In its PROPEL Report (Promoting Consent and Preventing Sexual Violence), the Technological Higher Education Association (THEA) recommends further funding for resources at national and institutional level in order to meet the challenges of sexual violence and harassment in higher education institutions.
The report, published today, is the culmination of a body of work undertaken by THEA in order to assist technological higher education institutions to implement the national Framework for Consent in Higher Education Institutions: Safe, Respectful, Supportive and Positive – Ending Sexual Violence and Harassment in Irish Higher Education Institutions, published in April 2019.
This in-depth project represents a significant body of research into the national and international context, which involved an extensive consultation process including representation from:
- Survivors’ groups: Rape Crisis Centres (particularly the Dublin Rape Crisis Centre), National Women’s Council, 1752 Group
- Unions: USI, TUI, Fórsa, SIPTU, Unite
- Traditional universities, incl. Maynooth University, NUIG, UCC, and UCD
- Higher Education Authority
- Department of Further and Higher Education, Research, Innovation, and Science
The report details key components and options for inclusion in institutional action plans, outline of best practice and guidelines for emerging policies and procedures in this area and a series of conclusions and recommendations.
The report calls for significant further funding to be made available in the area of sexual misconduct management, both at a national level and institutional level. It recommends the creation of new posts such as a ‘sexual misconduct prevention and response manager’ in institutions, to be supported at a national level by a sectoral representative and a panel of trained investigators.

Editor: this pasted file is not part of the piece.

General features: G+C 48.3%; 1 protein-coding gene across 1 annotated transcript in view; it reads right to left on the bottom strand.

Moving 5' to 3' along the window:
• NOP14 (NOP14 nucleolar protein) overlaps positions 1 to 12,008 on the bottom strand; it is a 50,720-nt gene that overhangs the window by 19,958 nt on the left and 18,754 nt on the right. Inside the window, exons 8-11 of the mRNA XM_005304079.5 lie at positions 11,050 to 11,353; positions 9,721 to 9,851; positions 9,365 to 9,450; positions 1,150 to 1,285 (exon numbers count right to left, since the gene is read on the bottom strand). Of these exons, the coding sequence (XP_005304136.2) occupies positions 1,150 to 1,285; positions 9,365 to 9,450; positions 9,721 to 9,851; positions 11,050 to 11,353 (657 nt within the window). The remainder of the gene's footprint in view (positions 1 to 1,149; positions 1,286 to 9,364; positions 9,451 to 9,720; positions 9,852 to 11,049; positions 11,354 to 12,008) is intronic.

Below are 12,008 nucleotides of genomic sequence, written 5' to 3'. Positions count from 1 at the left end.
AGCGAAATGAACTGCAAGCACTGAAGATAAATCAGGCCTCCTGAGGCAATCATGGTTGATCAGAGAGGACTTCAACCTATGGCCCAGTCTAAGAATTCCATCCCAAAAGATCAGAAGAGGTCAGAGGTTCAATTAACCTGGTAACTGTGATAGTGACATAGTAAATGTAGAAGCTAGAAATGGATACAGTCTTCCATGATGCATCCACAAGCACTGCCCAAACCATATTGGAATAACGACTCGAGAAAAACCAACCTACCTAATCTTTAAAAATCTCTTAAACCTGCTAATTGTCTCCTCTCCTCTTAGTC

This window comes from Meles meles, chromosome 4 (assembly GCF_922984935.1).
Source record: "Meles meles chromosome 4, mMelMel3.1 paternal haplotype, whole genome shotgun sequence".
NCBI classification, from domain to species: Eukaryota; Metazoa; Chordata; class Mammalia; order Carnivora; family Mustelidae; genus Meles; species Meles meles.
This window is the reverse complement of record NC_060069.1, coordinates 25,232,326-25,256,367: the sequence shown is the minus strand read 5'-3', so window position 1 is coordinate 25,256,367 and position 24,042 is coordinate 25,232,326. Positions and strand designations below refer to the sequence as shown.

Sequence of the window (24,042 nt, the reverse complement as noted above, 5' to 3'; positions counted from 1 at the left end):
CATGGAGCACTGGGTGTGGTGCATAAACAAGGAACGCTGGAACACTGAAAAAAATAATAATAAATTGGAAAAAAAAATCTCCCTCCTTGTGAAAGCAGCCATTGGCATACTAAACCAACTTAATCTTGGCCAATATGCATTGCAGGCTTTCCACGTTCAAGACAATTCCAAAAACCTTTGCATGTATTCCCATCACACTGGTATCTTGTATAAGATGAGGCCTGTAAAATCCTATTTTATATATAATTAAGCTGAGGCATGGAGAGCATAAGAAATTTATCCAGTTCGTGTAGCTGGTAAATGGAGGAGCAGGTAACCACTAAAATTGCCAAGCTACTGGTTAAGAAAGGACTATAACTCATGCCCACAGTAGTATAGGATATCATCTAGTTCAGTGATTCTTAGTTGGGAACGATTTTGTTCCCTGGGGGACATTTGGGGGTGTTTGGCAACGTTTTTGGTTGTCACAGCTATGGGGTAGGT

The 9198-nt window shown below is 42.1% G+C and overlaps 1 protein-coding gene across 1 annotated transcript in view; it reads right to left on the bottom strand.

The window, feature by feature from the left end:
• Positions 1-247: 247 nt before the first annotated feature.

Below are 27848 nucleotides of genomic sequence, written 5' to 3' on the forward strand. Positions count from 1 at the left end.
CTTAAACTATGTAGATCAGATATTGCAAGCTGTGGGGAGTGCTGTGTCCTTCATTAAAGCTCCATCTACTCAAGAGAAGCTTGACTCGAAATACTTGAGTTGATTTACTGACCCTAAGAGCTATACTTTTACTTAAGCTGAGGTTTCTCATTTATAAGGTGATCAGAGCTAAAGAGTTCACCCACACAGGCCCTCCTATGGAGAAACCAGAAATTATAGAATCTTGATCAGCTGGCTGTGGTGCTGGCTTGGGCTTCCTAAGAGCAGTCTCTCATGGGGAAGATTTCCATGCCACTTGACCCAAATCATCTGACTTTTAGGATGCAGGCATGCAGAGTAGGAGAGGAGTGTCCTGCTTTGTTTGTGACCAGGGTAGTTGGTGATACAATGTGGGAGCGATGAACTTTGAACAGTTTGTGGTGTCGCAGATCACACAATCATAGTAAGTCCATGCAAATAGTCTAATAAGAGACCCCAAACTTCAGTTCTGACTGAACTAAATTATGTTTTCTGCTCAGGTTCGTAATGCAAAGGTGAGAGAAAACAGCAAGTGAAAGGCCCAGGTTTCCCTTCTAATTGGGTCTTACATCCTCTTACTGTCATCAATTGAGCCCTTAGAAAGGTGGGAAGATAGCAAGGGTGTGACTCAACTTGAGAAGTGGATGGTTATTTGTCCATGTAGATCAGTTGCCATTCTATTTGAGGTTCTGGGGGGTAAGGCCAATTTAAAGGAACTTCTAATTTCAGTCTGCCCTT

There is also a call for increased collaboration among higher education institutions in this area in order to tackle what is essentially a societal problem and the introduction of sector-wide guidance, identifiers and categories of misconduct offenses and appropriate sanctions across institutions. The success of the THEA project is partly due to the collaborative and cooperative nature of all technological higher education institutions working together to achieve a level of consistency in the implementation of the National Framework. This collaboration and cooperation could be extended further through creation of national resources to facilitate further collaboration.
Training for staff and students is identified as a key priority for institutions, along with increased visibility of supports, services, and communications in this area across institutions.
Speaking at the launch, Policy Analyst and author of the report, Dr Eavan O’Brien, THEA stated: “It is important to acknowledge that our understanding of the problems of sexual violence and harassment in higher education is still developing, and the best means of preventing and responding to these issues are consequently also in evolution. Rather than the end, this report is just the beginning. Sexual violence and harassment are generally related to power. We must examine structural inequities that are the drivers of unacceptable behaviour and that set the conditions for abuse of power. This includes challenging and dismantling sexism, racism, ableism, and discrimination based on gender identity, expression, and sexual orientation. We must also recognise, as a society, that we will be more successful in eradicating these behaviours if we educate and raise awareness of sexual consent at primary and post-primary levels.”
Dr Joseph Ryan, CEO, THEA said: “This carefully researched report has been of immense assistance to our institutions in developing institutional action plans to tackle sexual harassment across the higher education sector. These action plans will be formally submitted to the Minister for Further and Higher Education, Research, Innovation and Science over the coming weeks. Higher education institutions are in a unique position to influence a significant proportion of the country’s younger population and the collaborative nature of this project has displayed a willingness to work together to assist in all aspects of the implementation.”